Think about it. Have you ever met a high strung angler? We are guessing not. We think a big reason for that is because some of the benefits of fly fishing include stopping to smell the roses, so to speak. Frequent fishers will talk about the fish they caught, but they will also talk about the incredible views they saw, the wildlife they stumbled across, and how great their day was.

Builds Conservation Awareness

Fly fishing is a great way to learn about conservation of both fish and rivers. Without clean water, there are no fish, and of course, if there’s no fish, there is no fishing. Here are Stillwater Anglers, we practice catch-and-release fly fishing, because we understand the reality of an overfished river. If there is an abundance of fishing in one lake or river, they might need to be stocked with fish born in hatcheries.

Stocking fish could pollute water with concentrated fish waste and unnecessary antibiotics. These stocked fish have the potential to drive out native species and deplete the natural food supplies. For more information on trout conservation and how you can play a part, visit Montana Trout Unlimited.

Lucky for us, Montana is one of the only states that does not stock moving waters, which means every fish you catch here is wild.

Now You Know

Now you know all of our favorite mental health benefits of fly fishing. Fly fishing is a great way to relax, break out of the busy and hectic schedule we force ourselves into, and find some much-needed peace. Out there on the water, we lower our blood pressure, de-stress, and gain a little clarity for what is really important in life.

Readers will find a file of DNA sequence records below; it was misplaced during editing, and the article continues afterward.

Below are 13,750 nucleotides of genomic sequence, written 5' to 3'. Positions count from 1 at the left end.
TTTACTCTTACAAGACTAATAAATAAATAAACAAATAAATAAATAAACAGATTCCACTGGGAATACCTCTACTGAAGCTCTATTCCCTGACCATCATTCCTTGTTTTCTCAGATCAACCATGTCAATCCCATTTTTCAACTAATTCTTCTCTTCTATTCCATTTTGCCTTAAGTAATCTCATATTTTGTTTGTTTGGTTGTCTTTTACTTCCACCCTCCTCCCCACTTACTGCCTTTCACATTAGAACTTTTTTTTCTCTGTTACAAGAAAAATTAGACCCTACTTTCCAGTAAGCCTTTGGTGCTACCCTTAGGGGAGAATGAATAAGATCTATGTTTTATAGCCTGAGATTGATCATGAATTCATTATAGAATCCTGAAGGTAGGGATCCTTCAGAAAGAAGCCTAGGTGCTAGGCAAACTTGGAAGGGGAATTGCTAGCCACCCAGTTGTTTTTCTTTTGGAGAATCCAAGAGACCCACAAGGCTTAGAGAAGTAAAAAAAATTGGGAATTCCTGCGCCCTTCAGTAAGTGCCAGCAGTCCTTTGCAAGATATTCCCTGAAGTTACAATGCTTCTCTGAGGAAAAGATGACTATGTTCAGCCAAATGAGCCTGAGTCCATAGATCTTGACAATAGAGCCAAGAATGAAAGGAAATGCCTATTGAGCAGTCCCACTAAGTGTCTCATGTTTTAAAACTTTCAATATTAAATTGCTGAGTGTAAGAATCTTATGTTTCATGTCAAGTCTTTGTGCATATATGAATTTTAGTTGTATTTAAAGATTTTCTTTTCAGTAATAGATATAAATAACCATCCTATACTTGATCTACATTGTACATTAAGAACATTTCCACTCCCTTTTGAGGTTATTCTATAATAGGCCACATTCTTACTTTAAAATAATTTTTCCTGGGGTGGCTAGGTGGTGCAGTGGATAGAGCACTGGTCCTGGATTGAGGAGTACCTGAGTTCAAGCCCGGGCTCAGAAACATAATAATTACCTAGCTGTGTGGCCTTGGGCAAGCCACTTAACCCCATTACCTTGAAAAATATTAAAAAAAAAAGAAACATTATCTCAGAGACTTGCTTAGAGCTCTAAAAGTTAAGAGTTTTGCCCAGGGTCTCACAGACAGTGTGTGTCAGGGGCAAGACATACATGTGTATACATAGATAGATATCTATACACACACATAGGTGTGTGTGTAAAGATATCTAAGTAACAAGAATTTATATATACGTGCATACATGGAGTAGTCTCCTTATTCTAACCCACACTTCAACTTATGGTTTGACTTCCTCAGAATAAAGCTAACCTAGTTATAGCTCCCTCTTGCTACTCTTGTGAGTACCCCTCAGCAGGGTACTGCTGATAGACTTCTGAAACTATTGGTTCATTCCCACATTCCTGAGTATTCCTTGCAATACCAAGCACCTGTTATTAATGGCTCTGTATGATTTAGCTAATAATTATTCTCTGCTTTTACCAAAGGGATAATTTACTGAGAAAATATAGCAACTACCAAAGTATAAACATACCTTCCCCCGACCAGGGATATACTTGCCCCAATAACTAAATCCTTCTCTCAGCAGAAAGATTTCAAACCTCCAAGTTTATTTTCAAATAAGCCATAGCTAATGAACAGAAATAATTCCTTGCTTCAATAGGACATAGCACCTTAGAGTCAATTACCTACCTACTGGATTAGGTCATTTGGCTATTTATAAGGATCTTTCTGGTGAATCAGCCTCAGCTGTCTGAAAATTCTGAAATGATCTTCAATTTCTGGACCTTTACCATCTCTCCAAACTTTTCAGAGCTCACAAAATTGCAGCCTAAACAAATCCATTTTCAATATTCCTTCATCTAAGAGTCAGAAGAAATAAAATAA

Are you ready to plan your next trip? We sure are! View all of our packages here and let us know what we can do to make your next guided Montana adventure the best one yet.

By Stillwater Anglers Guided Montana Fly Fishing Trips

2 Comments

  • I have written about this for myself. I have PTSD and had dramatic weight gain when I got home from West Africa due to depression. I moved to Montana and went from being nearly 400 pounds to being just under 260 now. Still a big ole hoss but with a lot less big ole…and just a hoss now. Good article. We are heading up possibly to the Stillwater today…hope it’s the same as it was when you wrote the report!

    John Abshire,
    • River is coming up a tad and has a touch of color in the lower river. You should be ok going up above Absarokee.

      Chris Fleck,